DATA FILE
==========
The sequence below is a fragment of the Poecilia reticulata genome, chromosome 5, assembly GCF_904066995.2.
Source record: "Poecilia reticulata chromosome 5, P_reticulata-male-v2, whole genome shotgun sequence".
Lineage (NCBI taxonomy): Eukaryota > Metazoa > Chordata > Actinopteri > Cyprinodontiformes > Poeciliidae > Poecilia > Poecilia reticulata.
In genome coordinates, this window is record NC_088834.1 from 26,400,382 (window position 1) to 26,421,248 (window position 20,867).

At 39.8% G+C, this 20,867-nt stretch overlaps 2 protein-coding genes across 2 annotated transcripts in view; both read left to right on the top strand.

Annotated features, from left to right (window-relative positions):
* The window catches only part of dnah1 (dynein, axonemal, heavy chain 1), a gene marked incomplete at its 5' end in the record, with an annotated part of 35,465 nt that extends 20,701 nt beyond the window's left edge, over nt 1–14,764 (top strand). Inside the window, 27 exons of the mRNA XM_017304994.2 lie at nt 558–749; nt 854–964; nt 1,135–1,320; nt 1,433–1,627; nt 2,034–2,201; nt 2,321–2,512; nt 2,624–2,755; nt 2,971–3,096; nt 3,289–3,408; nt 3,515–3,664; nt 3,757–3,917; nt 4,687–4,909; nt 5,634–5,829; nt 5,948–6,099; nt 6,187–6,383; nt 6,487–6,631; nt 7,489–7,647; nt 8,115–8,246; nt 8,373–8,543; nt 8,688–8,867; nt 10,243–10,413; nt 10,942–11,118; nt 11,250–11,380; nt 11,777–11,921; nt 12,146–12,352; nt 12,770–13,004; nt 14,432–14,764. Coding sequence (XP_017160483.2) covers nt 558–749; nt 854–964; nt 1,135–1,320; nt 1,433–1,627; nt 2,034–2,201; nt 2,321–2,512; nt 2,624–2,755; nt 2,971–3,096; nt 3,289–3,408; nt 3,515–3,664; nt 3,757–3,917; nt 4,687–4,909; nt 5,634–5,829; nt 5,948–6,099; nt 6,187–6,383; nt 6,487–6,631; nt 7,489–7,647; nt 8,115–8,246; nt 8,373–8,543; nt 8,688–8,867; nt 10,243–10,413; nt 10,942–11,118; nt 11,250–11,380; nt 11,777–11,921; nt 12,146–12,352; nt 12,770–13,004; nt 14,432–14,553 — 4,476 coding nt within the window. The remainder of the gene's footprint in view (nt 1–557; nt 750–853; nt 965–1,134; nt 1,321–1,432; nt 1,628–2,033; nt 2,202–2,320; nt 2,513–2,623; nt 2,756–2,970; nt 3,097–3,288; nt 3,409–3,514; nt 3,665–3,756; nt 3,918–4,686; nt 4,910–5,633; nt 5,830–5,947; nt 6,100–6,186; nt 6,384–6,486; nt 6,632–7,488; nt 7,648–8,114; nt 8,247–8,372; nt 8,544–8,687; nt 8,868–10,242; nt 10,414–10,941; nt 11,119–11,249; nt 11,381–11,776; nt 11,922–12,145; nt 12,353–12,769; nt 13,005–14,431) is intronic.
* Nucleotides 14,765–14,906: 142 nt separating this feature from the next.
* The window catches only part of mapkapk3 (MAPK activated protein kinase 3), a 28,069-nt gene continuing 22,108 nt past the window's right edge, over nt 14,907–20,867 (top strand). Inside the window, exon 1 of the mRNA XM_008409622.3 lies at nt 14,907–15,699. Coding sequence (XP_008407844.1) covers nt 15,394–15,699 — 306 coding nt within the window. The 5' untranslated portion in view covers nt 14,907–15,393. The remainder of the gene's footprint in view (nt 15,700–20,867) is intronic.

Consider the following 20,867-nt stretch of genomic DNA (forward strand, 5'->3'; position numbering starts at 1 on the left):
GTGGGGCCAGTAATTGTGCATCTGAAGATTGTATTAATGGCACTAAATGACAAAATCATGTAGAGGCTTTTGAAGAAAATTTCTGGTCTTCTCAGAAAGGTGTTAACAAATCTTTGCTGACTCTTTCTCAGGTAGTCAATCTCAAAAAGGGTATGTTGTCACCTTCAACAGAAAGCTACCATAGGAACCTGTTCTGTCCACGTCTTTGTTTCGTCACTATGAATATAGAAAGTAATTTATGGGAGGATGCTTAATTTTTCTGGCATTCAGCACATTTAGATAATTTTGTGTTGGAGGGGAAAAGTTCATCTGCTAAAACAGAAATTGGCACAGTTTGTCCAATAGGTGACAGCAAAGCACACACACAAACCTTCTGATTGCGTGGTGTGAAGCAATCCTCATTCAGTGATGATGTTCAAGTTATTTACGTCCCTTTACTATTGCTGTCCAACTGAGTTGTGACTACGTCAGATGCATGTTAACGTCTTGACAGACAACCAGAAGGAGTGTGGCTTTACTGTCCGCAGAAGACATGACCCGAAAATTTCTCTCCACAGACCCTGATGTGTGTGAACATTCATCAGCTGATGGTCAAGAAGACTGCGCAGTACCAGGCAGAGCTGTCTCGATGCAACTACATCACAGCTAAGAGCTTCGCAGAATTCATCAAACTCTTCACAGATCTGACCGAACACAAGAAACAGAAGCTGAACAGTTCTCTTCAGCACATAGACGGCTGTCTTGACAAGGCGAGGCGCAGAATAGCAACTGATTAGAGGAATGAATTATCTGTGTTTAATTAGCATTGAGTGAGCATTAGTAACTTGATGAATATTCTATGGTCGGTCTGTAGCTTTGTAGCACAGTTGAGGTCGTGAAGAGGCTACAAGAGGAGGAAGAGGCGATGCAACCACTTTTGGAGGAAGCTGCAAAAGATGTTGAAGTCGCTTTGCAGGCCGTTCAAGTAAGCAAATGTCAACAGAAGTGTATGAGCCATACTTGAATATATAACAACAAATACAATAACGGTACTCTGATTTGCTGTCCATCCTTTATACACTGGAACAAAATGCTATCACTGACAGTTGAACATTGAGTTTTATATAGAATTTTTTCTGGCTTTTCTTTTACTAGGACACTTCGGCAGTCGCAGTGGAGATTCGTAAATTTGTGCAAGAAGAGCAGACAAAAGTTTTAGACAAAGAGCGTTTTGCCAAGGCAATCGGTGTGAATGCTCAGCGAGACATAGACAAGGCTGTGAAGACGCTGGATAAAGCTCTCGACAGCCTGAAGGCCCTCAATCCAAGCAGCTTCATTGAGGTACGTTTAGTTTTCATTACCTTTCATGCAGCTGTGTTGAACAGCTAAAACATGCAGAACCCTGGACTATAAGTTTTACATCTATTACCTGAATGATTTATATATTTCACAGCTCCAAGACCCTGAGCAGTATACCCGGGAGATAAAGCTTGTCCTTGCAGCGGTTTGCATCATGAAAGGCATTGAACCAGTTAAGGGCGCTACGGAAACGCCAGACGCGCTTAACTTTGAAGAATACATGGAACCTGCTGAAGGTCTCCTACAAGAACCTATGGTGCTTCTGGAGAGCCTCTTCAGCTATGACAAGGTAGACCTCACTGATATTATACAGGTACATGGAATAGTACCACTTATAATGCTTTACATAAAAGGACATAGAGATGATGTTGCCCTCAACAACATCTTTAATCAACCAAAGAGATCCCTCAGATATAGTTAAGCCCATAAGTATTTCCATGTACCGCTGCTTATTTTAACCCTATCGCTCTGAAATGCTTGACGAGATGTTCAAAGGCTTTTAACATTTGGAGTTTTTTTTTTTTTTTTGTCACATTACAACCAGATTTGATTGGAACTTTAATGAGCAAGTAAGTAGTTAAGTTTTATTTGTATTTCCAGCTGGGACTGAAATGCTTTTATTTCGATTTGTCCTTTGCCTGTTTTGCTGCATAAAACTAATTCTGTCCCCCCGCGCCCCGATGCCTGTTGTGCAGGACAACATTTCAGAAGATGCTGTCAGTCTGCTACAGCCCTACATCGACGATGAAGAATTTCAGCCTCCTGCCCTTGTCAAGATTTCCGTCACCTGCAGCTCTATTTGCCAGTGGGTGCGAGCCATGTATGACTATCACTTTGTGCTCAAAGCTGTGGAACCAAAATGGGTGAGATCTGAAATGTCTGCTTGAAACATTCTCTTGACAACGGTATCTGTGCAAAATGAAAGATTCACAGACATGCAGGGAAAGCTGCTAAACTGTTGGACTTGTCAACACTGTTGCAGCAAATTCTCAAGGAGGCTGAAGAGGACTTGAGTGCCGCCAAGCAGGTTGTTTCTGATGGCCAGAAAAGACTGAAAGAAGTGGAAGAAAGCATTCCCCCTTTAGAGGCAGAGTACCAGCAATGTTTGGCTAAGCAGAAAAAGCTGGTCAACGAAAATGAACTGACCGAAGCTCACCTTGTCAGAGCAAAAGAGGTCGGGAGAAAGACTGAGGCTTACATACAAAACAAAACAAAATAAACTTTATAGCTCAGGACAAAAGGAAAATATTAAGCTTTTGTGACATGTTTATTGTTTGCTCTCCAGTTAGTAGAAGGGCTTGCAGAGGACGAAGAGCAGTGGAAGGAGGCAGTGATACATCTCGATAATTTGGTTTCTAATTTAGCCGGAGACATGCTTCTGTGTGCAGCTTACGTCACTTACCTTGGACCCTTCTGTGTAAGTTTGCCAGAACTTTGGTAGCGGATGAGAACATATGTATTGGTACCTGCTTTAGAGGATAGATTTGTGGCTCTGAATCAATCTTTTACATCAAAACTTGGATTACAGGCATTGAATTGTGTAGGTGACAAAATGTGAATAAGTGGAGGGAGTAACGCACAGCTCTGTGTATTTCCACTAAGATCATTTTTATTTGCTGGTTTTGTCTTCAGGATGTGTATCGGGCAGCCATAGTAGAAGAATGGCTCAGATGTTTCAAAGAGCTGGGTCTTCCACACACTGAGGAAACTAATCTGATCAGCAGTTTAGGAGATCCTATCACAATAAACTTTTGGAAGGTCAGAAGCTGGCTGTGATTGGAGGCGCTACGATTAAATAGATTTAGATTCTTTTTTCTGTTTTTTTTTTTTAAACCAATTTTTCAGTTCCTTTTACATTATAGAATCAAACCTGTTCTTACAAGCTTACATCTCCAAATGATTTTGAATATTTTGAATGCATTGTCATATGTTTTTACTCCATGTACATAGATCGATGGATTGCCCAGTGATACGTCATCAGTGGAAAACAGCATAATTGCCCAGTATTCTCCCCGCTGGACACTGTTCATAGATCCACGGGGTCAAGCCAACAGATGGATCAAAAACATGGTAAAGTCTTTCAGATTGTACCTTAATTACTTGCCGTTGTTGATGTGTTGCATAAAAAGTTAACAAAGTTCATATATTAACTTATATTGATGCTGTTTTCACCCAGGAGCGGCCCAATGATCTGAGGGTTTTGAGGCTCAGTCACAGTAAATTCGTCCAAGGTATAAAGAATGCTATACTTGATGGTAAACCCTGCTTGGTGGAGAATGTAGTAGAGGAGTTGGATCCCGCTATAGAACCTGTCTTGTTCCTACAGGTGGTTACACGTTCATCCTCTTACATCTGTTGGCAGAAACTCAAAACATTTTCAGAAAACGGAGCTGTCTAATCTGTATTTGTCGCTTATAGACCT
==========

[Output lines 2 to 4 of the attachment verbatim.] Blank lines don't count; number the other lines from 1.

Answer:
Source record: "Poecilia reticulata chromosome 5, P_reticulata-male-v2, whole genome shotgun sequence".
Lineage (NCBI taxonomy): Eukaryota > Metazoa > Chordata > Actinopteri > Cyprinodontiformes > Poeciliidae > Poecilia > Poecilia reticulata.
In genome coordinates, this window is record NC_088834.1 from 26,400,382 (window position 1) to 26,421,248 (window position 20,867).